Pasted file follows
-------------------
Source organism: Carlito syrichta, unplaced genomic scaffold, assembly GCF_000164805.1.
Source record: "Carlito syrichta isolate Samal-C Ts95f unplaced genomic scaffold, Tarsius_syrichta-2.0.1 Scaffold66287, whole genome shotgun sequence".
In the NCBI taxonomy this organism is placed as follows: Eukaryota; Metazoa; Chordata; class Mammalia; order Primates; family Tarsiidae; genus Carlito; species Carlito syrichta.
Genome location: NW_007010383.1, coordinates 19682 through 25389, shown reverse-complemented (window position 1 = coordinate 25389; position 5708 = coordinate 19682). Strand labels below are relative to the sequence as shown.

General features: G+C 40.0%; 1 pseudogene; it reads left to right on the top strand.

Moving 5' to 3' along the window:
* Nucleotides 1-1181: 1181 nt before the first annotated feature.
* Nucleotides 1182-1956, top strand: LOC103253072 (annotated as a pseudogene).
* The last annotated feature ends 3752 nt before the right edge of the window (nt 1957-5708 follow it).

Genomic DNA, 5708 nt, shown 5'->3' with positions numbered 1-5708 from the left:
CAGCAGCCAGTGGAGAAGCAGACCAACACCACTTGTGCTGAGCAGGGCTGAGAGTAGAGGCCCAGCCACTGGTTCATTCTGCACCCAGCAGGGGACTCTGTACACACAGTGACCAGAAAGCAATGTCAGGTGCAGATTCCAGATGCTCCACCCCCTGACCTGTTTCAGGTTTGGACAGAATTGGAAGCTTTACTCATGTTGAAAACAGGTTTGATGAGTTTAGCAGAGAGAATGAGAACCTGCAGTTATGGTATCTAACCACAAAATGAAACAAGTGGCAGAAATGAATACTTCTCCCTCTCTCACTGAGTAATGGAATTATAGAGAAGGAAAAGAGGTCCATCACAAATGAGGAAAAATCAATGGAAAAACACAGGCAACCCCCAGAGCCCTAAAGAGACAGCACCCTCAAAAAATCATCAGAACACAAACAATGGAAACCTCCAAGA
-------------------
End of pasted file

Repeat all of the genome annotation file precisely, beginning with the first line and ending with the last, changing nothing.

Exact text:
Source organism: Carlito syrichta, unplaced genomic scaffold, assembly GCF_000164805.1.
Source record: "Carlito syrichta isolate Samal-C Ts95f unplaced genomic scaffold, Tarsius_syrichta-2.0.1 Scaffold66287, whole genome shotgun sequence".
In the NCBI taxonomy this organism is placed as follows: Eukaryota; Metazoa; Chordata; class Mammalia; order Primates; family Tarsiidae; genus Carlito; species Carlito syrichta.
Genome location: NW_007010383.1, coordinates 19682 through 25389, shown reverse-complemented (window position 1 = coordinate 25389; position 5708 = coordinate 19682). Strand labels below are relative to the sequence as shown.

General features: G+C 40.0%; 1 pseudogene; it reads left to right on the top strand.

Moving 5' to 3' along the window:
* Nucleotides 1-1181: 1181 nt before the first annotated feature.
* Nucleotides 1182-1956, top strand: LOC103253072 (annotated as a pseudogene).
* The last annotated feature ends 3752 nt before the right edge of the window (nt 1957-5708 follow it).

Genomic DNA, 5708 nt, shown 5'->3' with positions numbered 1-5708 from the left:
CAGCAGCCAGTGGAGAAGCAGACCAACACCACTTGTGCTGAGCAGGGCTGAGAGTAGAGGCCCAGCCACTGGTTCATTCTGCACCCAGCAGGGGACTCTGTACACACAGTGACCAGAAAGCAATGTCAGGTGCAGATTCCAGATGCTCCACCCCCTGACCTGTTTCAGGTTTGGACAGAATTGGAAGCTTTACTCATGTTGAAAACAGGTTTGATGAGTTTAGCAGAGAGAATGAGAACCTGCAGTTATGGTATCTAACCACAAAATGAAACAAGTGGCAGAAATGAATACTTCTCCCTCTCTCACTGAGTAATGGAATTATAGAGAAGGAAAAGAGGTCCATCACAAATGAGGAAAAATCAATGGAAAAACACAGGCAACCCCCAGAGCCCTAAAGAGACAGCACCCTCAAAAAATCATCAGAACACAAACAATGGAAACCTCCAAGA